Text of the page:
The mentality in Macedonia has to change....The government can't give you everything. My parents were poor villages who left Macedonia in 1966. They couldn't speak any English when they arrived in Australia. Yet they managed to build a life. I can't understand how "educated" Macedonians in the Republic of Macedonia are so afraid of hard work...

The obsession with "over-education" in then Communist Yugoslav where adults studied into their 30s for degrees that were worthless is hilarious, when you consider the man who founded Yugoslav Communism Josip Broz Tito was a Croatian locksmith who barely finished primary school but manged to con both the Soviet Bloc and the West into giving him money....

US President Abraham Lincoln had barely 2 years of formal schooling but won the Civil War (1861-65) and freed the slaves. Steve Jobs of Apple Computers fame worked in his garage.

Ali Ahmeti has a disability pension from Switzerland where he worked but managed to lead an ethnic Albanian uprising against the Macedonian state and later became a political king maker in that country's parliament. But hey he has only a Philosophy degree from Pristina University not from the prestigious Cambridge !

In the real world, if you can't find a job that you've been trained for, then you have to do something else. I have a Bachelor of Arts degree in journalism but served in the Australian Army as an infantry soldier for seven years, I've worked in factories, on building sites, dug ditches, foundations for houses, cleaned toilets. Whether you have a Masters Degree from Cambridge or not...work is work... If Ms Stojanov(a) can't get a job in academia, go flip burgers or kebapi in Skopje somewhere. Do something.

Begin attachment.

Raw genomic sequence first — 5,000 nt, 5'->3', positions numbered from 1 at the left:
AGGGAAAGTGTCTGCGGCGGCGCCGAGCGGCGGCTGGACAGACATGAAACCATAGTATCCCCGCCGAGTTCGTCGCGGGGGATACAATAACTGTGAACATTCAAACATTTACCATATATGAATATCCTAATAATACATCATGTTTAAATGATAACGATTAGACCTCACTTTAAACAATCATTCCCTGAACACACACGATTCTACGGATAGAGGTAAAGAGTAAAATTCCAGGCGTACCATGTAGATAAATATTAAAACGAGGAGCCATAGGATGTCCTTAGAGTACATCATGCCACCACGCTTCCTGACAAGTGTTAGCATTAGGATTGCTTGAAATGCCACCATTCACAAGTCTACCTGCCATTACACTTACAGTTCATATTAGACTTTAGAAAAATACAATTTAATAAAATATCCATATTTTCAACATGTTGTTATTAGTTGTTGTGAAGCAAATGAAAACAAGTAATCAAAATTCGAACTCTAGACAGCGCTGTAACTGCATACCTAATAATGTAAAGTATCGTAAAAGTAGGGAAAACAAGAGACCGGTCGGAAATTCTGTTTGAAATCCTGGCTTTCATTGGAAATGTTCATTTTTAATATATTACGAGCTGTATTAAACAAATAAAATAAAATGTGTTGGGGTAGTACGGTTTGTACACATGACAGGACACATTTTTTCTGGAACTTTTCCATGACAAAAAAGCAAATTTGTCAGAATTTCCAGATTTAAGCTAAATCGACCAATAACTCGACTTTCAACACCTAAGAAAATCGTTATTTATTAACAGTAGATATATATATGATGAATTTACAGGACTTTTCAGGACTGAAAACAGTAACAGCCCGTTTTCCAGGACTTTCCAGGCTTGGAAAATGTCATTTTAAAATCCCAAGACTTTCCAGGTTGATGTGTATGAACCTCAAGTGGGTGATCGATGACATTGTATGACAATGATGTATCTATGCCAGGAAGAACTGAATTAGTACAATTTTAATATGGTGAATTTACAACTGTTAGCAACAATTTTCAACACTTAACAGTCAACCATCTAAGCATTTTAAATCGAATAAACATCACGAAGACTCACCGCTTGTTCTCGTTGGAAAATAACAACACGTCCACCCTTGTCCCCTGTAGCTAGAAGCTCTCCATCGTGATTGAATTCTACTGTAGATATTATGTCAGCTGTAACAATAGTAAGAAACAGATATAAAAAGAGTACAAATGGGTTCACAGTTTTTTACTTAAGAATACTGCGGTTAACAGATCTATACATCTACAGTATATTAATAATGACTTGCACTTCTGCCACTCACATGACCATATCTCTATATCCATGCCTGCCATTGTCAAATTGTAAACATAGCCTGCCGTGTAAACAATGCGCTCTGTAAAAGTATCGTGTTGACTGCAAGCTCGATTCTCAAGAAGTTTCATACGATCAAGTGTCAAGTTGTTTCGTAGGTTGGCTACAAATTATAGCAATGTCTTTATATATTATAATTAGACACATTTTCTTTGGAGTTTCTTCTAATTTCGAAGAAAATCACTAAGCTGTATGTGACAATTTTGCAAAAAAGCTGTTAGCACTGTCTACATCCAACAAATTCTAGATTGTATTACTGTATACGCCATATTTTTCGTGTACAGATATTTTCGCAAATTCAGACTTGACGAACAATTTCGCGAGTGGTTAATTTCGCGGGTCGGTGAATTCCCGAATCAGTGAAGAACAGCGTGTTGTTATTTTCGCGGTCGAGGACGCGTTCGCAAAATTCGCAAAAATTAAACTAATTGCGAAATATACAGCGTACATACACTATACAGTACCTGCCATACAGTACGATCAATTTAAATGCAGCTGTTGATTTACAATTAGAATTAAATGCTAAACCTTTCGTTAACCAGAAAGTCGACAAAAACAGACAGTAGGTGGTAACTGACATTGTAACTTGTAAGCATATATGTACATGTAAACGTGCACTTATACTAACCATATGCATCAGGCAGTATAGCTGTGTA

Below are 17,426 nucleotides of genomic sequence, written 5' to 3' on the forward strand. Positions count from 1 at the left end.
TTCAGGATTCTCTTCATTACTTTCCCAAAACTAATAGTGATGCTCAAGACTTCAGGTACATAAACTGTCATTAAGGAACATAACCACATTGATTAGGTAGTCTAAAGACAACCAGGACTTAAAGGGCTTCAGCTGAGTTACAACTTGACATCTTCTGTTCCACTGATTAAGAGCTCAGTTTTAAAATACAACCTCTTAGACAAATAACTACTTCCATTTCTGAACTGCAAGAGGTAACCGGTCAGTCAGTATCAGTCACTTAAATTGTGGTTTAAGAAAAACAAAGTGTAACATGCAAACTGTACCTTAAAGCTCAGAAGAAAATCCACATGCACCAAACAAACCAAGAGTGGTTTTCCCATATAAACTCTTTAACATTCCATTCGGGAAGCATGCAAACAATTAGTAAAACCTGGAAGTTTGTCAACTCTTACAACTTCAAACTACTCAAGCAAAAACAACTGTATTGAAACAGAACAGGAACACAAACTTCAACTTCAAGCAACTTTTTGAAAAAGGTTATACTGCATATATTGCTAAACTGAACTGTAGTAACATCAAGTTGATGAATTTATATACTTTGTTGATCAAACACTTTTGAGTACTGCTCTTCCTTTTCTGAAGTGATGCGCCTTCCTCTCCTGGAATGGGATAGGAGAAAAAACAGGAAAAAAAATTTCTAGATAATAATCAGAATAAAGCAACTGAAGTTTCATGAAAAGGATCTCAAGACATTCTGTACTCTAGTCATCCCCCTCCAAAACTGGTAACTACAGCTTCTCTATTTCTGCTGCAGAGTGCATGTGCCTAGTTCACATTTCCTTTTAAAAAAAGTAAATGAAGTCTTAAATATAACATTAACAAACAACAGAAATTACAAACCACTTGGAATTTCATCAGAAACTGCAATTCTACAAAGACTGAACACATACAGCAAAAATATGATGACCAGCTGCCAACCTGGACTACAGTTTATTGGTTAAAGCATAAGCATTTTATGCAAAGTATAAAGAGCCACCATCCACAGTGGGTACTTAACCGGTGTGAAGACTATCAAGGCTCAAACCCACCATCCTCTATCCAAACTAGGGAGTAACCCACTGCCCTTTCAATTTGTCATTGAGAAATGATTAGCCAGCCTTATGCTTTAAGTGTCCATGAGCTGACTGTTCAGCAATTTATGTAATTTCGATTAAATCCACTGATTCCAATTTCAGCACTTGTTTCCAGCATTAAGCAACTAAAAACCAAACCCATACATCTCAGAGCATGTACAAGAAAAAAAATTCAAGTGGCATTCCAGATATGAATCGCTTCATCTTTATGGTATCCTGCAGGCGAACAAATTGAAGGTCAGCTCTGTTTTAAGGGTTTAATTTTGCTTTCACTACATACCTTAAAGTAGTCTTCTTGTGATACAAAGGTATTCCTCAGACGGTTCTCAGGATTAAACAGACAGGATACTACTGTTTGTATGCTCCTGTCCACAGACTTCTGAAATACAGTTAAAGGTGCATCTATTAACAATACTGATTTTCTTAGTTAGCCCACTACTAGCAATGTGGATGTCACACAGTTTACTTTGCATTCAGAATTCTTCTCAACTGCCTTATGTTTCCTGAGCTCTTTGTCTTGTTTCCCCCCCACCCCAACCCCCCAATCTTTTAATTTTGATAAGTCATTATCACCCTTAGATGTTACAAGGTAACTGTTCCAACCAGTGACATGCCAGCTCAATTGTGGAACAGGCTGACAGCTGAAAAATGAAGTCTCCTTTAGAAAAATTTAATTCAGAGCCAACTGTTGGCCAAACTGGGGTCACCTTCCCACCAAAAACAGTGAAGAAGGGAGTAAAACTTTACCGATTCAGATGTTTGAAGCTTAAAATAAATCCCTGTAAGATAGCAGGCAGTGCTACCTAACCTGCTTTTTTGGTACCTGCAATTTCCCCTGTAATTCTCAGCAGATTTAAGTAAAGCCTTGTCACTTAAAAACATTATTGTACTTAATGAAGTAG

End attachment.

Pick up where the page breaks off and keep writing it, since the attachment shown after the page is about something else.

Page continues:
Leaving the country is a cop out. Because jobs in the West are scarce as well.

Some critics find it hilarious that Ana Stojanov(a) has a Master's Degree from Cambridge yet she misspells her surname as Stojanov...doesn't that strike you as a bit odd ! In proper Macedonian grammar Stojanov is male gender, whilst Stojanova is female.

Perhaps this is a misspelling on Ms Stojanov(a)'s part. If so, critics would be questioning her standard of education.

Or perhaps she is making a political statement about gender. If so then that shtick has been already covered by greater thinkers such as Germaine Greer and Naomi Wolf, who have managed to carve out careers without relying on others or complaining.

The sense of irony and satire is largely missed by Macedonia's "educated elite" mainly found in the capital city of Skopje, of which Ms Stojanov(a) is so eager to join. This elite holds in disdain those Macedonians in the diaspora who speak quaint, "old fashioned" Macedonian without the trendy Serbian words or any other buzz term that has entered the language.

Language, culture, society, work are all connected... They tell us a lot about a nation, and where it's going... whether some nations are confident  or suffer from an inferiority complex.

If you're a Macedonian "red neck" from deep south in the land of Australia,  heaven forbid if you make a grammatical error when speaking "literary Macedonia" because the Skopje educated elite will brand you an uncultured (ne kulturen) heathen but it seems that Ms Stojanov(a) has the right to break the rules of grammar !

(end)